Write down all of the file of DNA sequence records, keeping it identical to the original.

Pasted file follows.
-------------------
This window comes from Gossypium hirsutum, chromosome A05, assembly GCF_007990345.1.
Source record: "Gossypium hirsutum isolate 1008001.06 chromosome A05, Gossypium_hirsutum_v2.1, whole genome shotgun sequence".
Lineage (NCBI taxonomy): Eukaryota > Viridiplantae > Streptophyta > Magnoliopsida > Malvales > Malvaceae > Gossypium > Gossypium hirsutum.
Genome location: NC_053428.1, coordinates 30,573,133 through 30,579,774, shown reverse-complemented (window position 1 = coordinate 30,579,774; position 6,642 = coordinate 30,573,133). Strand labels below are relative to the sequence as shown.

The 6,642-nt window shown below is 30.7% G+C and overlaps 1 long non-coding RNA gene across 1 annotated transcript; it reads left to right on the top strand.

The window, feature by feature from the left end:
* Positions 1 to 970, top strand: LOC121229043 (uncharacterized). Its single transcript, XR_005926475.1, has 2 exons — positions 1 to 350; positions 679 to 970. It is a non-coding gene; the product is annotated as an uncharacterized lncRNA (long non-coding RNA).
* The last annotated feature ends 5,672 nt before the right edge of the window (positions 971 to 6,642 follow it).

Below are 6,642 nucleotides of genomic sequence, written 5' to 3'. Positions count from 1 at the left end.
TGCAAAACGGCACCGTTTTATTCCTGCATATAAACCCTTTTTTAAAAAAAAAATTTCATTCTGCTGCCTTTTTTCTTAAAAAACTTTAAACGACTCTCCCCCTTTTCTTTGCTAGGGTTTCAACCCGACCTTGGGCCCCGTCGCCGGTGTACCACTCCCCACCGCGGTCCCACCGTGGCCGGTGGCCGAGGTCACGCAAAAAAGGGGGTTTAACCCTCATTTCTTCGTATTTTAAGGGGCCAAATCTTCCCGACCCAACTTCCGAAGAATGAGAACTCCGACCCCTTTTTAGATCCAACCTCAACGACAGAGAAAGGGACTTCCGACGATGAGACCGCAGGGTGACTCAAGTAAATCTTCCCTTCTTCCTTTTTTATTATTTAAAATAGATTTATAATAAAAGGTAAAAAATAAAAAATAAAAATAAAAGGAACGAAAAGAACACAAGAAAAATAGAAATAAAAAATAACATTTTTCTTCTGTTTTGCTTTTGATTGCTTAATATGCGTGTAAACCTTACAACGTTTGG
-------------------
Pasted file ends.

This window comes from Gossypium hirsutum, chromosome A05, assembly GCF_007990345.1.
Source record: "Gossypium hirsutum isolate 1008001.06 chromosome A05, Gossypium_hirsutum_v2.1, whole genome shotgun sequence".
Lineage (NCBI taxonomy): Eukaryota > Viridiplantae > Streptophyta > Magnoliopsida > Malvales > Malvaceae > Gossypium > Gossypium hirsutum.
Genome location: NC_053428.1, coordinates 30,573,133 through 30,579,774, shown reverse-complemented (window position 1 = coordinate 30,579,774; position 6,642 = coordinate 30,573,133). Strand labels below are relative to the sequence as shown.

The 6,642-nt window shown below is 30.7% G+C and overlaps 1 long non-coding RNA gene across 1 annotated transcript; it reads left to right on the top strand.

The window, feature by feature from the left end:
* Positions 1 to 970, top strand: LOC121229043 (uncharacterized). Its single transcript, XR_005926475.1, has 2 exons — positions 1 to 350; positions 679 to 970. It is a non-coding gene; the product is annotated as an uncharacterized lncRNA (long non-coding RNA).
* The last annotated feature ends 5,672 nt before the right edge of the window (positions 971 to 6,642 follow it).

Below are 6,642 nucleotides of genomic sequence, written 5' to 3'. Positions count from 1 at the left end.
TGCAAAACGGCACCGTTTTATTCCTGCATATAAACCCTTTTTTAAAAAAAAAATTTCATTCTGCTGCCTTTTTTCTTAAAAAACTTTAAACGACTCTCCCCCTTTTCTTTGCTAGGGTTTCAACCCGACCTTGGGCCCCGTCGCCGGTGTACCACTCCCCACCGCGGTCCCACCGTGGCCGGTGGCCGAGGTCACGCAAAAAAGGGGGTTTAACCCTCATTTCTTCGTATTTTAAGGGGCCAAATCTTCCCGACCCAACTTCCGAAGAATGAGAACTCCGACCCCTTTTTAGATCCAACCTCAACGACAGAGAAAGGGACTTCCGACGATGAGACCGCAGGGTGACTCAAGTAAATCTTCCCTTCTTCCTTTTTTATTATTTAAAATAGATTTATAATAAAAGGTAAAAAATAAAAAATAAAAATAAAAGGAACGAAAAGAACACAAGAAAAATAGAAATAAAAAATAACATTTTTCTTCTGTTTTGCTTTTGATTGCTTAATATGCGTGTAAACCTTACAACGTTTGG